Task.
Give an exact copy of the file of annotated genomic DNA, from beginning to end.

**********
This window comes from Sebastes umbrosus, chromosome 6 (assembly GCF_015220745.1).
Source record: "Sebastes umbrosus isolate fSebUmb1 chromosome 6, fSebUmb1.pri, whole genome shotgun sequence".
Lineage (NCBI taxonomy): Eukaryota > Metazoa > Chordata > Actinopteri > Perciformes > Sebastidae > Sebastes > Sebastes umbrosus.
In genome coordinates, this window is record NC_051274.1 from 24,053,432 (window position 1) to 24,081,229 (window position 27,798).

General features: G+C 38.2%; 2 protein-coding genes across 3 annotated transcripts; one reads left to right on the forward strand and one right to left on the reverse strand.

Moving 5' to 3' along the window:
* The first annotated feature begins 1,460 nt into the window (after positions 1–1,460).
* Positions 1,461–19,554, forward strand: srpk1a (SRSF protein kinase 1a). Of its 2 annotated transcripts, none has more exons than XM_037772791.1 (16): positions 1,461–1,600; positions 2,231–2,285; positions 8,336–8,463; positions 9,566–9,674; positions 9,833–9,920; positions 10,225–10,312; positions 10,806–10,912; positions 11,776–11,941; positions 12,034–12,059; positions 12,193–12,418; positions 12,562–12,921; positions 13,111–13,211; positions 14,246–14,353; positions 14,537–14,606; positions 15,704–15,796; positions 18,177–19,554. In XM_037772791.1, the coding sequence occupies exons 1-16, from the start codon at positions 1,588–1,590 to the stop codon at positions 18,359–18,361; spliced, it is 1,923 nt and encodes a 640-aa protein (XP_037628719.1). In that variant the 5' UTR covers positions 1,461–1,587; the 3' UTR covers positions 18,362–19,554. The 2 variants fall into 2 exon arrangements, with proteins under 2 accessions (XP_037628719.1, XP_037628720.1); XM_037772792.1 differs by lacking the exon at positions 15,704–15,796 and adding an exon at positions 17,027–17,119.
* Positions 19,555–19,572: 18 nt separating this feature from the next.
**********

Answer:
This window comes from Sebastes umbrosus, chromosome 6 (assembly GCF_015220745.1).
Source record: "Sebastes umbrosus isolate fSebUmb1 chromosome 6, fSebUmb1.pri, whole genome shotgun sequence".
Lineage (NCBI taxonomy): Eukaryota > Metazoa > Chordata > Actinopteri > Perciformes > Sebastidae > Sebastes > Sebastes umbrosus.
In genome coordinates, this window is record NC_051274.1 from 24,053,432 (window position 1) to 24,081,229 (window position 27,798).

General features: G+C 38.2%; 2 protein-coding genes across 3 annotated transcripts; one reads left to right on the forward strand and one right to left on the reverse strand.

Moving 5' to 3' along the window:
* The first annotated feature begins 1,460 nt into the window (after positions 1–1,460).
* Positions 1,461–19,554, forward strand: srpk1a (SRSF protein kinase 1a). Of its 2 annotated transcripts, none has more exons than XM_037772791.1 (16): positions 1,461–1,600; positions 2,231–2,285; positions 8,336–8,463; positions 9,566–9,674; positions 9,833–9,920; positions 10,225–10,312; positions 10,806–10,912; positions 11,776–11,941; positions 12,034–12,059; positions 12,193–12,418; positions 12,562–12,921; positions 13,111–13,211; positions 14,246–14,353; positions 14,537–14,606; positions 15,704–15,796; positions 18,177–19,554. In XM_037772791.1, the coding sequence occupies exons 1-16, from the start codon at positions 1,588–1,590 to the stop codon at positions 18,359–18,361; spliced, it is 1,923 nt and encodes a 640-aa protein (XP_037628719.1). In that variant the 5' UTR covers positions 1,461–1,587; the 3' UTR covers positions 18,362–19,554. The 2 variants fall into 2 exon arrangements, with proteins under 2 accessions (XP_037628719.1, XP_037628720.1); XM_037772792.1 differs by lacking the exon at positions 15,704–15,796 and adding an exon at positions 17,027–17,119.
* Positions 19,555–19,572: 18 nt separating this feature from the next.